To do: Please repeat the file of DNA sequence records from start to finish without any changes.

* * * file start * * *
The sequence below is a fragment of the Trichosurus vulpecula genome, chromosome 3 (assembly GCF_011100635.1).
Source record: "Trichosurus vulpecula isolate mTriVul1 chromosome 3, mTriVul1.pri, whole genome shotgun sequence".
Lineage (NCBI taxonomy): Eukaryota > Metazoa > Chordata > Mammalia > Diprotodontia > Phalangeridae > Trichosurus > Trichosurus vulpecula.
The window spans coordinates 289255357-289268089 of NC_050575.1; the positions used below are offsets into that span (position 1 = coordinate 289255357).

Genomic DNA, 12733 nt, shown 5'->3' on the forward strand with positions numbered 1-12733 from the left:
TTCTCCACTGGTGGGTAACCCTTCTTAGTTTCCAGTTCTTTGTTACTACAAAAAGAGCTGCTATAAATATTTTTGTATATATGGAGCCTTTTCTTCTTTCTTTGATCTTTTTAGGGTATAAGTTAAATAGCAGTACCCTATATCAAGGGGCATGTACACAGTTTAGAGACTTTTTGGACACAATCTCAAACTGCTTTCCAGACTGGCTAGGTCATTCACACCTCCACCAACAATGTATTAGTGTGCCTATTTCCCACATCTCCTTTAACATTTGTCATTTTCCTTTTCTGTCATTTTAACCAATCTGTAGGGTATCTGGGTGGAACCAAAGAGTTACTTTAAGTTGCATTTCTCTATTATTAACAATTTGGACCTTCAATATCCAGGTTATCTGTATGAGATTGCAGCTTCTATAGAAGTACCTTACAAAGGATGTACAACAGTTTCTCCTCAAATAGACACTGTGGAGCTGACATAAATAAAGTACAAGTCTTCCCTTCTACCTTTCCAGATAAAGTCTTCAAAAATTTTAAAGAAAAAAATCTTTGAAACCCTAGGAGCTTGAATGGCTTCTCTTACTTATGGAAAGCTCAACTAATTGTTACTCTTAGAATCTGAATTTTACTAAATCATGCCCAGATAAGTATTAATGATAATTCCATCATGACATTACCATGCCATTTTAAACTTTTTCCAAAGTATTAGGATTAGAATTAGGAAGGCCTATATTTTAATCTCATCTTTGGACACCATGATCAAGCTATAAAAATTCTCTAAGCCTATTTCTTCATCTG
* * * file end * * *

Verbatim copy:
The sequence below is a fragment of the Trichosurus vulpecula genome, chromosome 3 (assembly GCF_011100635.1).
Source record: "Trichosurus vulpecula isolate mTriVul1 chromosome 3, mTriVul1.pri, whole genome shotgun sequence".
Lineage (NCBI taxonomy): Eukaryota > Metazoa > Chordata > Mammalia > Diprotodontia > Phalangeridae > Trichosurus > Trichosurus vulpecula.
The window spans coordinates 289255357-289268089 of NC_050575.1; the positions used below are offsets into that span (position 1 = coordinate 289255357).

Genomic DNA, 12733 nt, shown 5'->3' on the forward strand with positions numbered 1-12733 from the left:
TTCTCCACTGGTGGGTAACCCTTCTTAGTTTCCAGTTCTTTGTTACTACAAAAAGAGCTGCTATAAATATTTTTGTATATATGGAGCCTTTTCTTCTTTCTTTGATCTTTTTAGGGTATAAGTTAAATAGCAGTACCCTATATCAAGGGGCATGTACACAGTTTAGAGACTTTTTGGACACAATCTCAAACTGCTTTCCAGACTGGCTAGGTCATTCACACCTCCACCAACAATGTATTAGTGTGCCTATTTCCCACATCTCCTTTAACATTTGTCATTTTCCTTTTCTGTCATTTTAACCAATCTGTAGGGTATCTGGGTGGAACCAAAGAGTTACTTTAAGTTGCATTTCTCTATTATTAACAATTTGGACCTTCAATATCCAGGTTATCTGTATGAGATTGCAGCTTCTATAGAAGTACCTTACAAAGGATGTACAACAGTTTCTCCTCAAATAGACACTGTGGAGCTGACATAAATAAAGTACAAGTCTTCCCTTCTACCTTTCCAGATAAAGTCTTCAAAAATTTTAAAGAAAAAAATCTTTGAAACCCTAGGAGCTTGAATGGCTTCTCTTACTTATGGAAAGCTCAACTAATTGTTACTCTTAGAATCTGAATTTTACTAAATCATGCCCAGATAAGTATTAATGATAATTCCATCATGACATTACCATGCCATTTTAAACTTTTTCCAAAGTATTAGGATTAGAATTAGGAAGGCCTATATTTTAATCTCATCTTTGGACACCATGATCAAGCTATAAAAATTCTCTAAGCCTATTTCTTCATCTG